The FINANCIAL — The Isthmus of Panama is a narrow strip of land connecting the continents of North and South America – with the waters of the Atlantic Ocean’s Caribbean Sea on the northern shores and the Pacific Ocean to the south. When the first ship sailed across the isthmus through the Panama Canal a century ago in 1914, it brought together east and west – saving nearly 8,000 miles of sea travel for ships sailing from New York to San Francisco.
Nestled between these two oceans, the area also has a unique microclimate that is ideal for growing high quality coffee with nourishing volcanic soil of its northern highlands and temperate ocean breezes, according to Starbucks Corporation.
As Starbucks opens its doors for the first time in Panama, Starbucks Latin America store designer Denise Rodriguez shares how the country’s geography and history inspired the designs for the country’s first store. Starbucks plans to open 20 stores in the country over the next five years.
“We wanted to give a great first impression for the people of Panama,” said Rodriguez. “Our first store here offers a sense of the country’s history and rich coffee heritage.”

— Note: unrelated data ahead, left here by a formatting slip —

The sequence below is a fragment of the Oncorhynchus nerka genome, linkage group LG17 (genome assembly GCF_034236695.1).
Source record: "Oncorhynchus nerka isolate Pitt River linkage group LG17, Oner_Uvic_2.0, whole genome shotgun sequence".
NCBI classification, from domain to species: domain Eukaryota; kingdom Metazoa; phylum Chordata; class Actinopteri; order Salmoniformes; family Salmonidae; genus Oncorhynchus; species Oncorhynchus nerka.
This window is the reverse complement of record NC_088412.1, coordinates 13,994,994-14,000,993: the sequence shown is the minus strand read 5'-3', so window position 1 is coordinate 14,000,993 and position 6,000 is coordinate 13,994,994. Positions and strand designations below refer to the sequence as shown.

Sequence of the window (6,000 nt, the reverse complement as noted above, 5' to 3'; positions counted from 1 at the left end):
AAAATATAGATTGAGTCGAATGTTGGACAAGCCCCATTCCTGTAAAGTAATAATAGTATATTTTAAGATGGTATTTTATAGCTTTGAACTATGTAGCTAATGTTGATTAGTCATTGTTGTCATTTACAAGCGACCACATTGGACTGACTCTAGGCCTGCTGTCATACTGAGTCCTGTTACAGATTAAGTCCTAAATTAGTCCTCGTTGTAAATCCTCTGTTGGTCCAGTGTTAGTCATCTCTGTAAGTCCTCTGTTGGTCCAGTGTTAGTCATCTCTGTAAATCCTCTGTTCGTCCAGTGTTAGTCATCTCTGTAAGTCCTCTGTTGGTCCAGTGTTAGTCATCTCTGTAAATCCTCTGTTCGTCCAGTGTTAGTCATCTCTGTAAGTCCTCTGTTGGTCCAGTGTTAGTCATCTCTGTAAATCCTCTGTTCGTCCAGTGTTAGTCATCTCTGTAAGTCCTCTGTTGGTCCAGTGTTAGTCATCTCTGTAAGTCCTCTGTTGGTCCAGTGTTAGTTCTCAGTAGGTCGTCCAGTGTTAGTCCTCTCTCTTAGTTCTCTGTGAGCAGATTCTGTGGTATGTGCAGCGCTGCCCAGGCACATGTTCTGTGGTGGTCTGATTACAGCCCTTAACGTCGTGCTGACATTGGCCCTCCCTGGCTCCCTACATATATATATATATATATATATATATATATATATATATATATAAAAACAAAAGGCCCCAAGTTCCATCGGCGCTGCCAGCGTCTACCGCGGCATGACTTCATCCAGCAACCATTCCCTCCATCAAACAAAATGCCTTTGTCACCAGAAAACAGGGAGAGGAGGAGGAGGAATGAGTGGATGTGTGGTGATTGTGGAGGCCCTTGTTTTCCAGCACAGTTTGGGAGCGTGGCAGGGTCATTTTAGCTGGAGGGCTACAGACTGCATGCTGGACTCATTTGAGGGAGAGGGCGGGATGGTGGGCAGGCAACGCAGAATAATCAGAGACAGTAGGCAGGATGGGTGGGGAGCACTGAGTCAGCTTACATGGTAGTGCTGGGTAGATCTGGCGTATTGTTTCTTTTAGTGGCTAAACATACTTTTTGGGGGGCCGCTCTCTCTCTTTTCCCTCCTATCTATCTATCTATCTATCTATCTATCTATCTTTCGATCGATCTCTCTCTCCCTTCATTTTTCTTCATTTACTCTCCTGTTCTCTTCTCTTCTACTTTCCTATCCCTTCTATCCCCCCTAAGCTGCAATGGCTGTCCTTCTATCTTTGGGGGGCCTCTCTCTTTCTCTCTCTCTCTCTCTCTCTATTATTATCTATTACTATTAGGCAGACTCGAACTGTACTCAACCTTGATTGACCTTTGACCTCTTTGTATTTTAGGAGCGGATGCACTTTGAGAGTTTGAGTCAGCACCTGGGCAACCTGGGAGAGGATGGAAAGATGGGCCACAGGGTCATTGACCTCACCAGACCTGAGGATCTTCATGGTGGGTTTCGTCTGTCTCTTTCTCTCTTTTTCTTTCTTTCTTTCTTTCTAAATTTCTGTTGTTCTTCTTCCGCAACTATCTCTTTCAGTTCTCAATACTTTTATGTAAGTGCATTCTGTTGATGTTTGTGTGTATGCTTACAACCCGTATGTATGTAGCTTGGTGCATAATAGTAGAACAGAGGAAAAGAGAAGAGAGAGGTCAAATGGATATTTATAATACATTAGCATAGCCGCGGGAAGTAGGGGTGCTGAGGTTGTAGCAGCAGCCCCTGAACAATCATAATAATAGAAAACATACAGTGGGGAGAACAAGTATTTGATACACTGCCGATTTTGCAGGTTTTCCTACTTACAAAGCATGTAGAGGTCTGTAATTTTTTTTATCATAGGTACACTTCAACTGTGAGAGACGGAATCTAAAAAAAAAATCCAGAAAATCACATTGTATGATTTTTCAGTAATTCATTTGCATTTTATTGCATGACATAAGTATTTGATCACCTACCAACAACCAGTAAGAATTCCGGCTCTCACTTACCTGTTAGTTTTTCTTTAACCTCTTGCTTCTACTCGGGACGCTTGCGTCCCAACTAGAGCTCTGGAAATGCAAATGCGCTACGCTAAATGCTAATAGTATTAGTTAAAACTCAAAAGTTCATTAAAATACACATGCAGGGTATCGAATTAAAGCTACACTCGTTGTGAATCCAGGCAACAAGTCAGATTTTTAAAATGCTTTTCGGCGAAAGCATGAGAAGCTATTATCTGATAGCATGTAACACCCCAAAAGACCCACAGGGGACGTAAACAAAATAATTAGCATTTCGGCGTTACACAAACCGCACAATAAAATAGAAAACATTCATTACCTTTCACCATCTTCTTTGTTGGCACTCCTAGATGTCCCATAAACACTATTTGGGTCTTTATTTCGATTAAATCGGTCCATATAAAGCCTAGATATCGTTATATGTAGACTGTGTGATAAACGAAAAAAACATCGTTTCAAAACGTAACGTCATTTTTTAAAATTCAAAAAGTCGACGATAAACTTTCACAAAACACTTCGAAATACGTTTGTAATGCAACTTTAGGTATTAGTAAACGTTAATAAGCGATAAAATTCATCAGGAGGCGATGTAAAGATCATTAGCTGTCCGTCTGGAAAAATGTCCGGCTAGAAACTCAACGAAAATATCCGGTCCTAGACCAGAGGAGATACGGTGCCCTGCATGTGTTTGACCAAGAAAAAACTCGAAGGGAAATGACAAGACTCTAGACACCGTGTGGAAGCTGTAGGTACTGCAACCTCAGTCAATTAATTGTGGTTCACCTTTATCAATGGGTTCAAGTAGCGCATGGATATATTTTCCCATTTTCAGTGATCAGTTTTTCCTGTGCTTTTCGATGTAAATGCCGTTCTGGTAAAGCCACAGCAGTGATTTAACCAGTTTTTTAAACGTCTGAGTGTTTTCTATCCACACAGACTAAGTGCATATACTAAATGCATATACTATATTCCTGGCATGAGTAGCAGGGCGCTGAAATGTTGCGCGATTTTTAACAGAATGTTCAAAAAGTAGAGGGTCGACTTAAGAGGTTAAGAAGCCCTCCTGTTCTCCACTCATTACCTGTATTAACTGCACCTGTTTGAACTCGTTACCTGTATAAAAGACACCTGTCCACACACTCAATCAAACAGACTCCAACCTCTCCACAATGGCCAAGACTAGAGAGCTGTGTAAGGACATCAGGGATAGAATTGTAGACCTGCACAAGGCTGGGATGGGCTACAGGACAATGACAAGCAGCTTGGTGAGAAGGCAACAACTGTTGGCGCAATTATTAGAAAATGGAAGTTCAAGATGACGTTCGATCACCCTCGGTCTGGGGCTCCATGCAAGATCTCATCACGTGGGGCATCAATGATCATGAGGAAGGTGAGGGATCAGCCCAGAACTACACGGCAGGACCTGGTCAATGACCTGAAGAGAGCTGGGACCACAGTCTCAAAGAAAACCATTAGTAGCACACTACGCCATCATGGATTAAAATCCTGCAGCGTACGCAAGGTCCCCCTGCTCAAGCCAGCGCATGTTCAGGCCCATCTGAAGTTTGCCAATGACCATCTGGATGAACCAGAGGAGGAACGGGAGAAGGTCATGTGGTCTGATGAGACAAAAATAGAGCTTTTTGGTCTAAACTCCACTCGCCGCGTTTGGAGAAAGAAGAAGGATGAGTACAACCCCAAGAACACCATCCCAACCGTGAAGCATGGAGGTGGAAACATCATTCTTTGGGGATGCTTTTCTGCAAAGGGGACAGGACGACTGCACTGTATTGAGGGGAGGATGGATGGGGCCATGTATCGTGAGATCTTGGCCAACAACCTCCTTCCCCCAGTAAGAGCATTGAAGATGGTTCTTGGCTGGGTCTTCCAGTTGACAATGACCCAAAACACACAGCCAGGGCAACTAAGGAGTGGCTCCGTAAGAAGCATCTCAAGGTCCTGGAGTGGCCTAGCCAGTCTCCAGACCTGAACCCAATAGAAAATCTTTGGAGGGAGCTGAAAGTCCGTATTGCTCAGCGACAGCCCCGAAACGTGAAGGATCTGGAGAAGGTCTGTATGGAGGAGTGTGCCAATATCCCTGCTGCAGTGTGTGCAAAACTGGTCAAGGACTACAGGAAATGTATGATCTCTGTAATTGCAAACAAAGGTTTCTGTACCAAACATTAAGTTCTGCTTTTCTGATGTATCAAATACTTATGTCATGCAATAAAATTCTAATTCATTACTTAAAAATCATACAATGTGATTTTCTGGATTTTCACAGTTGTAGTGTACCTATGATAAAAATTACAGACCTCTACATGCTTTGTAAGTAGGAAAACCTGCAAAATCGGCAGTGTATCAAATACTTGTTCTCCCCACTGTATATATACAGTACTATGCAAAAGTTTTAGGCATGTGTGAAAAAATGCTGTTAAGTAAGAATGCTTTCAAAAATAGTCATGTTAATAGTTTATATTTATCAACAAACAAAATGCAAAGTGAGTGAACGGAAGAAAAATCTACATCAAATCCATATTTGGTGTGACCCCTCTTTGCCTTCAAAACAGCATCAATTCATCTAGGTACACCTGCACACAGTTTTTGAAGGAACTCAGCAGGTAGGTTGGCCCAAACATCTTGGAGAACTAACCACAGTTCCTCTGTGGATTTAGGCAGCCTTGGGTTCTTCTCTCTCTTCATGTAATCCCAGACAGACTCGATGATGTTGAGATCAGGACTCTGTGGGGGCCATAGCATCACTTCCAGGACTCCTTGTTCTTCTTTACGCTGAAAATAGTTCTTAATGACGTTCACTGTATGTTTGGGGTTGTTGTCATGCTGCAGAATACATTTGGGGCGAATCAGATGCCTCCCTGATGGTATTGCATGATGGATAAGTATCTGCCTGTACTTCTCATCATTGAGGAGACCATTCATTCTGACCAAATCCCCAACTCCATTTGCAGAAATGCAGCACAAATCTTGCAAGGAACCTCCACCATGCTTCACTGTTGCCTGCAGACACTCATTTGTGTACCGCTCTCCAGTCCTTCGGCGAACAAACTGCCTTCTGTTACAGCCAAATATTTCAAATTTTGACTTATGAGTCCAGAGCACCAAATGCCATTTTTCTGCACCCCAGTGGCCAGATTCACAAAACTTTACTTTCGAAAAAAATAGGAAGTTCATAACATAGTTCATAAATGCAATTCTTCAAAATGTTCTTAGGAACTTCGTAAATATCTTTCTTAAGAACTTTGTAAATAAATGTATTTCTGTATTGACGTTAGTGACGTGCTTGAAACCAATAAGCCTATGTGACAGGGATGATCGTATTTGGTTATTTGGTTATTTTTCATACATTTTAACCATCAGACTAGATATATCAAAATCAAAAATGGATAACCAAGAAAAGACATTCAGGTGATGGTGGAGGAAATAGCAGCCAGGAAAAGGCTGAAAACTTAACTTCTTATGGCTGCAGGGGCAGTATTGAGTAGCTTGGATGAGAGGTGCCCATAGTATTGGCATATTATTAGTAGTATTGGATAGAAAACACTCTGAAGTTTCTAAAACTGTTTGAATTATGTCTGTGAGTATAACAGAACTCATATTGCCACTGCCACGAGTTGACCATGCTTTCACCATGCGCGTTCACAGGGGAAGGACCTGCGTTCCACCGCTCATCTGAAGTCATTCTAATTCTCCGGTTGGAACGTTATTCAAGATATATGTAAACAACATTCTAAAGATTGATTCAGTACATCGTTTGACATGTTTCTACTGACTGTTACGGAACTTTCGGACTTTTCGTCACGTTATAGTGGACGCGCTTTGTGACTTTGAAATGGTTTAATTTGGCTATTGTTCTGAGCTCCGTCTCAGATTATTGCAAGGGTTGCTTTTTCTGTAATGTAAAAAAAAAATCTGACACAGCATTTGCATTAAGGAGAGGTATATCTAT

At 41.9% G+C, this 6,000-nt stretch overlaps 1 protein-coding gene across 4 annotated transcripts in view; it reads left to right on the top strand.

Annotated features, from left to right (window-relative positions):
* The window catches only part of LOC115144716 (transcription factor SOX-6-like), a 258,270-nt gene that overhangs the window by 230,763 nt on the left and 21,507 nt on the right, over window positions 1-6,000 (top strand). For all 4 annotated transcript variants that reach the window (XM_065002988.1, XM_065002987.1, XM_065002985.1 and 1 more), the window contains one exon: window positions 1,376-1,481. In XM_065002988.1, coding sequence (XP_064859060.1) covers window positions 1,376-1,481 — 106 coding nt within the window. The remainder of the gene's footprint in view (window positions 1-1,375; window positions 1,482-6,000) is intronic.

A large topographic map of the country, painted by an artist from the region, highlights the country’s famous canal and Panama’s Volcán Valley coffee-growing region. A second custom mural celebrates botanical images highlighting Panama’s coffee varietals. Framed prints highlight Starbucks coffee journey, from its first location in Seattle’s Pike Place Market to Panama’s coffee farms. The modern and warm interior finishes reflect the colors of Panama.
The open double-height space in the center of the store is brought to life with a steel wire sculpture. The mobile is composed of abstract shapes to mimic elements of coffee plants.
“We filled the store’s open space with something that evokes the origin of coffees,” Rodriguez said. “It’s an active piece that is in motion as the air moves, drawing people in.”